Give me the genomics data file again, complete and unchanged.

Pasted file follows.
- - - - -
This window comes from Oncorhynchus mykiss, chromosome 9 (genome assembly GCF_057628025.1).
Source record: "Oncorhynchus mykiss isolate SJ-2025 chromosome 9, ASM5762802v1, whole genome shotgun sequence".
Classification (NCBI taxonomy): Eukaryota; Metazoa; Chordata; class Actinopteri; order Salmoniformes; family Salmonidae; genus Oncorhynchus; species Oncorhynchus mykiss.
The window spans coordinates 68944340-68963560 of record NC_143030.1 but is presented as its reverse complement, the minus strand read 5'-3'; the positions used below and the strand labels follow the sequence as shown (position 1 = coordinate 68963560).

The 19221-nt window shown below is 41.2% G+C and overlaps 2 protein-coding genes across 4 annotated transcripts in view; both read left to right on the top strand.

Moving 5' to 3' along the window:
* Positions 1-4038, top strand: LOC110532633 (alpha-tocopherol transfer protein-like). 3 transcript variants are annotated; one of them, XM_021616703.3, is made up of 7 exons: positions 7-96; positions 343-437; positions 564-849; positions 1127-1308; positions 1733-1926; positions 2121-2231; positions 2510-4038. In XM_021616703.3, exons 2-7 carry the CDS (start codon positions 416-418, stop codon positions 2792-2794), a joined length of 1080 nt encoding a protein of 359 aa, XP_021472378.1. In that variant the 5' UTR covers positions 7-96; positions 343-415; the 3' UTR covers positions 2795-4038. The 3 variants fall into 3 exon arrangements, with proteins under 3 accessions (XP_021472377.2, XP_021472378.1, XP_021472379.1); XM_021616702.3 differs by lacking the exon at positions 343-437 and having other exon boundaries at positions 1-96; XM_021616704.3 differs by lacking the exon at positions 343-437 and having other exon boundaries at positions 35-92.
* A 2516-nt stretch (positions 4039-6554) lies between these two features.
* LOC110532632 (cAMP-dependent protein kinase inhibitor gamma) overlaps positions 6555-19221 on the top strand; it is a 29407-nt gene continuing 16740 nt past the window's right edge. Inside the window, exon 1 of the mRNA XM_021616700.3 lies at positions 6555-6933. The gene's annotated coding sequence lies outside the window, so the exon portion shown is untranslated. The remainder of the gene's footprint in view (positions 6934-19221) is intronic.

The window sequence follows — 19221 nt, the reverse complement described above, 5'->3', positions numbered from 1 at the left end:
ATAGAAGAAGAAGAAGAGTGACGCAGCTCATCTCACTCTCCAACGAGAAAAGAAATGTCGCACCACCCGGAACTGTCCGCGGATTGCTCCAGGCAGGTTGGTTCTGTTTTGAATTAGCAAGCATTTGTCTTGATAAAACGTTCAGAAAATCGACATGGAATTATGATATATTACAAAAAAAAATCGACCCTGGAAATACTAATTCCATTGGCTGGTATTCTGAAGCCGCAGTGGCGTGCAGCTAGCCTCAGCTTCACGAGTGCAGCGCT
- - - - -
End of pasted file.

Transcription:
This window comes from Oncorhynchus mykiss, chromosome 9 (genome assembly GCF_057628025.1).
Source record: "Oncorhynchus mykiss isolate SJ-2025 chromosome 9, ASM5762802v1, whole genome shotgun sequence".
Classification (NCBI taxonomy): Eukaryota; Metazoa; Chordata; class Actinopteri; order Salmoniformes; family Salmonidae; genus Oncorhynchus; species Oncorhynchus mykiss.
The window spans coordinates 68944340-68963560 of record NC_143030.1 but is presented as its reverse complement, the minus strand read 5'-3'; the positions used below and the strand labels follow the sequence as shown (position 1 = coordinate 68963560).

The 19221-nt window shown below is 41.2% G+C and overlaps 2 protein-coding genes across 4 annotated transcripts in view; both read left to right on the top strand.

Moving 5' to 3' along the window:
* Positions 1-4038, top strand: LOC110532633 (alpha-tocopherol transfer protein-like). 3 transcript variants are annotated; one of them, XM_021616703.3, is made up of 7 exons: positions 7-96; positions 343-437; positions 564-849; positions 1127-1308; positions 1733-1926; positions 2121-2231; positions 2510-4038. In XM_021616703.3, exons 2-7 carry the CDS (start codon positions 416-418, stop codon positions 2792-2794), a joined length of 1080 nt encoding a protein of 359 aa, XP_021472378.1. In that variant the 5' UTR covers positions 7-96; positions 343-415; the 3' UTR covers positions 2795-4038. The 3 variants fall into 3 exon arrangements, with proteins under 3 accessions (XP_021472377.2, XP_021472378.1, XP_021472379.1); XM_021616702.3 differs by lacking the exon at positions 343-437 and having other exon boundaries at positions 1-96; XM_021616704.3 differs by lacking the exon at positions 343-437 and having other exon boundaries at positions 35-92.
* A 2516-nt stretch (positions 4039-6554) lies between these two features.
* LOC110532632 (cAMP-dependent protein kinase inhibitor gamma) overlaps positions 6555-19221 on the top strand; it is a 29407-nt gene continuing 16740 nt past the window's right edge. Inside the window, exon 1 of the mRNA XM_021616700.3 lies at positions 6555-6933. The gene's annotated coding sequence lies outside the window, so the exon portion shown is untranslated. The remainder of the gene's footprint in view (positions 6934-19221) is intronic.

The window sequence follows — 19221 nt, the reverse complement described above, 5'->3', positions numbered from 1 at the left end:
ATAGAAGAAGAAGAAGAGTGACGCAGCTCATCTCACTCTCCAACGAGAAAAGAAATGTCGCACCACCCGGAACTGTCCGCGGATTGCTCCAGGCAGGTTGGTTCTGTTTTGAATTAGCAAGCATTTGTCTTGATAAAACGTTCAGAAAATCGACATGGAATTATGATATATTACAAAAAAAAATCGACCCTGGAAATACTAATTCCATTGGCTGGTATTCTGAAGCCGCAGTGGCGTGCAGCTAGCCTCAGCTTCACGAGTGCAGCGCT